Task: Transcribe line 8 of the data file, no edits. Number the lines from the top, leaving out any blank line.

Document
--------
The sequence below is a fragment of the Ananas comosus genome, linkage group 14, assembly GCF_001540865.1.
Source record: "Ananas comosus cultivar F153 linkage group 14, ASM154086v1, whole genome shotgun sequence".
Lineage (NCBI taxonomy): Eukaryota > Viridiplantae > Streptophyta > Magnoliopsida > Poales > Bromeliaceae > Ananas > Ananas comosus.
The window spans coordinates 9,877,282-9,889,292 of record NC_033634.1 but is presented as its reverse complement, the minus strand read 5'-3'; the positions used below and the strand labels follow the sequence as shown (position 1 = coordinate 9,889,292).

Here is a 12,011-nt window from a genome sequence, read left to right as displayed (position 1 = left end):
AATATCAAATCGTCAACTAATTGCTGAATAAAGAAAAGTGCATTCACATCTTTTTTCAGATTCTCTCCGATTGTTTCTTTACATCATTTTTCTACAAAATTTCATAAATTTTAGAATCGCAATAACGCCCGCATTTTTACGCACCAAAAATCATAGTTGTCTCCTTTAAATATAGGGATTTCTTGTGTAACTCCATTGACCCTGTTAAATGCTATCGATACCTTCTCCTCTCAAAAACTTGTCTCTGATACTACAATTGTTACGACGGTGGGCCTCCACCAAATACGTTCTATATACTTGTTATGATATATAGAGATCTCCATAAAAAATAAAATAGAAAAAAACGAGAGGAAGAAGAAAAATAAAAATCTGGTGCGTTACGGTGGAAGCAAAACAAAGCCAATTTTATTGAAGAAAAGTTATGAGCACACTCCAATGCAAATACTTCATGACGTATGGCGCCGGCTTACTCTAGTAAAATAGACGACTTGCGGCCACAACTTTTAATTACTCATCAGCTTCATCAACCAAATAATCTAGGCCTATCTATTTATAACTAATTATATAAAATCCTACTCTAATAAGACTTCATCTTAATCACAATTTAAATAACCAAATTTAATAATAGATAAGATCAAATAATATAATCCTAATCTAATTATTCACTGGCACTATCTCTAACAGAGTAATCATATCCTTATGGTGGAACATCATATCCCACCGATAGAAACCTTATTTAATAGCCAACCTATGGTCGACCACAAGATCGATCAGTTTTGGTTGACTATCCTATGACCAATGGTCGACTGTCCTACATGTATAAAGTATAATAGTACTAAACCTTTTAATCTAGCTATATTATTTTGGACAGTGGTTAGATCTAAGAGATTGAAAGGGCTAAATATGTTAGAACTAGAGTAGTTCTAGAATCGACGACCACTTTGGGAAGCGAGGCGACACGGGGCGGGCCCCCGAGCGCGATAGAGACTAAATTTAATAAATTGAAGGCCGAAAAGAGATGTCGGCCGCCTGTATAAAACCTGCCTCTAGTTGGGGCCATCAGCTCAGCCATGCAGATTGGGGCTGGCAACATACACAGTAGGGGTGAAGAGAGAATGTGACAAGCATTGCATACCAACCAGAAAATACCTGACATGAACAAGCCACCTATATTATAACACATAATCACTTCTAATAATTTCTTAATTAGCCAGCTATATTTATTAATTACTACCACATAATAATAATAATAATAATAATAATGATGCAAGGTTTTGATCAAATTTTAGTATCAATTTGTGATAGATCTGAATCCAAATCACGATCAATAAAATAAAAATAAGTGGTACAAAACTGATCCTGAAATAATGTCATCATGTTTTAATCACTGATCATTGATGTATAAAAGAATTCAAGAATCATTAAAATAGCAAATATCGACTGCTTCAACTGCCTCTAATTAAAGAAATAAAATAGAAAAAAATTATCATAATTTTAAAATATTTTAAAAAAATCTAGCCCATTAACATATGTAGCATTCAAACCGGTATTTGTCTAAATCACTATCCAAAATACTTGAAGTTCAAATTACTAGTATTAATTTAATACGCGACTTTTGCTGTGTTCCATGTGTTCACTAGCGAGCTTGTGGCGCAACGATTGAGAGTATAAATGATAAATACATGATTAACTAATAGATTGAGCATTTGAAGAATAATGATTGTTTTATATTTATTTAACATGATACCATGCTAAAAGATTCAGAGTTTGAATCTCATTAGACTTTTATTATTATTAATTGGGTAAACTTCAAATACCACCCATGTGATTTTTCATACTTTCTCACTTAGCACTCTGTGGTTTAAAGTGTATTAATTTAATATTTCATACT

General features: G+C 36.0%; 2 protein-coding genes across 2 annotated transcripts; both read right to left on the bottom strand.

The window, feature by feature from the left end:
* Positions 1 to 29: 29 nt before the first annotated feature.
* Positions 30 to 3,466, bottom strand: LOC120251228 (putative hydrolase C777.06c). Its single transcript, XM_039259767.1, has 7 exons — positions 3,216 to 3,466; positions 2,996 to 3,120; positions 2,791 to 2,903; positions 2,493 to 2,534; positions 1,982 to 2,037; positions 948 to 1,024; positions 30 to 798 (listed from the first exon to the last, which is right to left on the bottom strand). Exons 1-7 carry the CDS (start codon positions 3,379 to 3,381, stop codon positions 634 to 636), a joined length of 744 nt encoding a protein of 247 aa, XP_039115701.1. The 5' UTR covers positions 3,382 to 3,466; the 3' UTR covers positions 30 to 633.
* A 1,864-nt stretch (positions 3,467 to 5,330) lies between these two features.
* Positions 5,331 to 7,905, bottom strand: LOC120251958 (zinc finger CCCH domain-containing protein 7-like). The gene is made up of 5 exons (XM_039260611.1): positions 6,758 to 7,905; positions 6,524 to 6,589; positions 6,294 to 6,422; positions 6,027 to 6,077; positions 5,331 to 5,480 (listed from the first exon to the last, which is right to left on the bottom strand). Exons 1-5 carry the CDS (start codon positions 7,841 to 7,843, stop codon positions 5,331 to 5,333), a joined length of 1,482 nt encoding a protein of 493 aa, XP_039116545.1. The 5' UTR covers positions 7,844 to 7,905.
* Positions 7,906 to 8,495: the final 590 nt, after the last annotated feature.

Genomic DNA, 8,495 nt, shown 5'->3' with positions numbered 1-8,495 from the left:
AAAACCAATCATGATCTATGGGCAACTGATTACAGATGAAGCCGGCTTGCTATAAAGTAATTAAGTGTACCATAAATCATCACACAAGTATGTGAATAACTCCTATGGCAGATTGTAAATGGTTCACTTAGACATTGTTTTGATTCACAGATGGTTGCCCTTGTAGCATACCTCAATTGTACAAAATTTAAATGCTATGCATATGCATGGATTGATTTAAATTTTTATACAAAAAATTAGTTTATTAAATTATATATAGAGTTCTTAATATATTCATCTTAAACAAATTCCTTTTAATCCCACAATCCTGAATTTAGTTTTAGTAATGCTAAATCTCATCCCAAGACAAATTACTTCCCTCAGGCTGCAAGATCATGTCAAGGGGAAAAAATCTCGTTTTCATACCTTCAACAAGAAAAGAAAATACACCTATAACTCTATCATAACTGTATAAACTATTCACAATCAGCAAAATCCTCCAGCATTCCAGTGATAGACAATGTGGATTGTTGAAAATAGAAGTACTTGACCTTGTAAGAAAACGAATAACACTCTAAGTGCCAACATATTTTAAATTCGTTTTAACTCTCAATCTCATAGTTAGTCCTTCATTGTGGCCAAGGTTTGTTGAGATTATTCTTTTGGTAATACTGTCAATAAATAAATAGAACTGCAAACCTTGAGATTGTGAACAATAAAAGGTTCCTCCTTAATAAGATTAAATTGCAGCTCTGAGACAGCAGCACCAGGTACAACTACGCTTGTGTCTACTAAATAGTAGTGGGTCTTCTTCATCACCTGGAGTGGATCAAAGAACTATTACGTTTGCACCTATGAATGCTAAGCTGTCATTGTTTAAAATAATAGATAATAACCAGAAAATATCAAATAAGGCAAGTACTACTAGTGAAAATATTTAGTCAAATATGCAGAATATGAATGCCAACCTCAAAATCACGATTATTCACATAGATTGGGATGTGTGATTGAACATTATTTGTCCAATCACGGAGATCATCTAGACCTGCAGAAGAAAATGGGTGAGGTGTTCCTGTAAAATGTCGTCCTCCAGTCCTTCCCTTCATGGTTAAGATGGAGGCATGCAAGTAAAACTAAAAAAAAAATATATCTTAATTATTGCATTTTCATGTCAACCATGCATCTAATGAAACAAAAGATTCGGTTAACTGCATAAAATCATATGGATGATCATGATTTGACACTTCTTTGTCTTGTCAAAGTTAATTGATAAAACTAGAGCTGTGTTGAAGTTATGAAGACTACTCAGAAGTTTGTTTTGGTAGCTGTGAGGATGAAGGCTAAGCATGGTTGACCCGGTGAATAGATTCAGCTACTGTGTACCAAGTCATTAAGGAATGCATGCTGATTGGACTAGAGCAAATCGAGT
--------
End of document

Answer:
The window, feature by feature from the left end: